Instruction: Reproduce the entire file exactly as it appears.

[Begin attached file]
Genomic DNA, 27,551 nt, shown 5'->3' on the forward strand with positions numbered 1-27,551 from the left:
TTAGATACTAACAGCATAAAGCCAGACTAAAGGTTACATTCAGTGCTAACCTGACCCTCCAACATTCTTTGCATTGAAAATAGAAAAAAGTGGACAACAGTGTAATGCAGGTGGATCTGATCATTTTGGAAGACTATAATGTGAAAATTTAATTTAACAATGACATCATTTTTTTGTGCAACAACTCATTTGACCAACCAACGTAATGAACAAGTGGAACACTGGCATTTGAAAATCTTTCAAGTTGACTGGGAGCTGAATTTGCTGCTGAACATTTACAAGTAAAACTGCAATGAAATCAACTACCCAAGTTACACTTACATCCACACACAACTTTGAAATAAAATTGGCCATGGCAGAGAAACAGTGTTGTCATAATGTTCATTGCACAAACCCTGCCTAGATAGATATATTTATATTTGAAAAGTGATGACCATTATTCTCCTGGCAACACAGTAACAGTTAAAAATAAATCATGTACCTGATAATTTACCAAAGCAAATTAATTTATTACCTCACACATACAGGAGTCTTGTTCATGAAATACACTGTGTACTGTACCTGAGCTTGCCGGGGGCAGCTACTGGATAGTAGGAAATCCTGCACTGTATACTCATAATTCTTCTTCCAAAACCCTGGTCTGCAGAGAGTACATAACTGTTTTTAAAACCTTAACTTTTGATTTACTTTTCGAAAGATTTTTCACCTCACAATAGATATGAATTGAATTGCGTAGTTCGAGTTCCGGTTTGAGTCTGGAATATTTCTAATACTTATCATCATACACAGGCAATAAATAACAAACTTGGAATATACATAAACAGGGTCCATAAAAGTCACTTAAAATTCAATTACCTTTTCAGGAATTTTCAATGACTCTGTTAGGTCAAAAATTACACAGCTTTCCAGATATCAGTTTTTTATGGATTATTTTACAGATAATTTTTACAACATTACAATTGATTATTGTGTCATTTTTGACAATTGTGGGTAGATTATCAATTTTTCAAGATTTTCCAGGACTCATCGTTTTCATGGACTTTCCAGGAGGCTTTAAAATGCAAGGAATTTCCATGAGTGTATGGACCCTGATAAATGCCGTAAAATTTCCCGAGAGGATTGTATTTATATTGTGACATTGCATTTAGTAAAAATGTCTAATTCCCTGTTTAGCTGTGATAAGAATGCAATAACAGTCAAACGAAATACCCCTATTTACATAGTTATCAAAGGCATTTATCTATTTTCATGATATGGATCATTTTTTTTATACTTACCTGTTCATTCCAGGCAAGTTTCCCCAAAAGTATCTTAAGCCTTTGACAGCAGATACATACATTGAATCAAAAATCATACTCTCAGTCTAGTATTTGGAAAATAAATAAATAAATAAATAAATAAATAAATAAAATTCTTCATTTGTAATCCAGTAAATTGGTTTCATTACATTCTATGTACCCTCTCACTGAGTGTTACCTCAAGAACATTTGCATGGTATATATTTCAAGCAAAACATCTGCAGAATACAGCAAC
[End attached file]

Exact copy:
Genomic DNA, 27,551 nt, shown 5'->3' on the forward strand with positions numbered 1-27,551 from the left:
TTAGATACTAACAGCATAAAGCCAGACTAAAGGTTACATTCAGTGCTAACCTGACCCTCCAACATTCTTTGCATTGAAAATAGAAAAAAGTGGACAACAGTGTAATGCAGGTGGATCTGATCATTTTGGAAGACTATAATGTGAAAATTTAATTTAACAATGACATCATTTTTTTGTGCAACAACTCATTTGACCAACCAACGTAATGAACAAGTGGAACACTGGCATTTGAAAATCTTTCAAGTTGACTGGGAGCTGAATTTGCTGCTGAACATTTACAAGTAAAACTGCAATGAAATCAACTACCCAAGTTACACTTACATCCACACACAACTTTGAAATAAAATTGGCCATGGCAGAGAAACAGTGTTGTCATAATGTTCATTGCACAAACCCTGCCTAGATAGATATATTTATATTTGAAAAGTGATGACCATTATTCTCCTGGCAACACAGTAACAGTTAAAAATAAATCATGTACCTGATAATTTACCAAAGCAAATTAATTTATTACCTCACACATACAGGAGTCTTGTTCATGAAATACACTGTGTACTGTACCTGAGCTTGCCGGGGGCAGCTACTGGATAGTAGGAAATCCTGCACTGTATACTCATAATTCTTCTTCCAAAACCCTGGTCTGCAGAGAGTACATAACTGTTTTTAAAACCTTAACTTTTGATTTACTTTTCGAAAGATTTTTCACCTCACAATAGATATGAATTGAATTGCGTAGTTCGAGTTCCGGTTTGAGTCTGGAATATTTCTAATACTTATCATCATACACAGGCAATAAATAACAAACTTGGAATATACATAAACAGGGTCCATAAAAGTCACTTAAAATTCAATTACCTTTTCAGGAATTTTCAATGACTCTGTTAGGTCAAAAATTACACAGCTTTCCAGATATCAGTTTTTTATGGATTATTTTACAGATAATTTTTACAACATTACAATTGATTATTGTGTCATTTTTGACAATTGTGGGTAGATTATCAATTTTTCAAGATTTTCCAGGACTCATCGTTTTCATGGACTTTCCAGGAGGCTTTAAAATGCAAGGAATTTCCATGAGTGTATGGACCCTGATAAATGCCGTAAAATTTCCCGAGAGGATTGTATTTATATTGTGACATTGCATTTAGTAAAAATGTCTAATTCCCTGTTTAGCTGTGATAAGAATGCAATAACAGTCAAACGAAATACCCCTATTTACATAGTTATCAAAGGCATTTATCTATTTTCATGATATGGATCATTTTTTTTATACTTACCTGTTCATTCCAGGCAAGTTTCCCCAAAAGTATCTTAAGCCTTTGACAGCAGATACATACATTGAATCAAAAATCATACTCTCAGTCTAGTATTTGGAAAATAAATAAATAAATAAATAAATAAATAAATAAAATTCTTCATTTGTAATCCAGTAAATTGGTTTCATTACATTCTATGTACCCTCTCACTGAGTGTTACCTCAAGAACATTTGCATGGTATATATTTCAAGCAAAACATCTGCAGAATACAGCAAC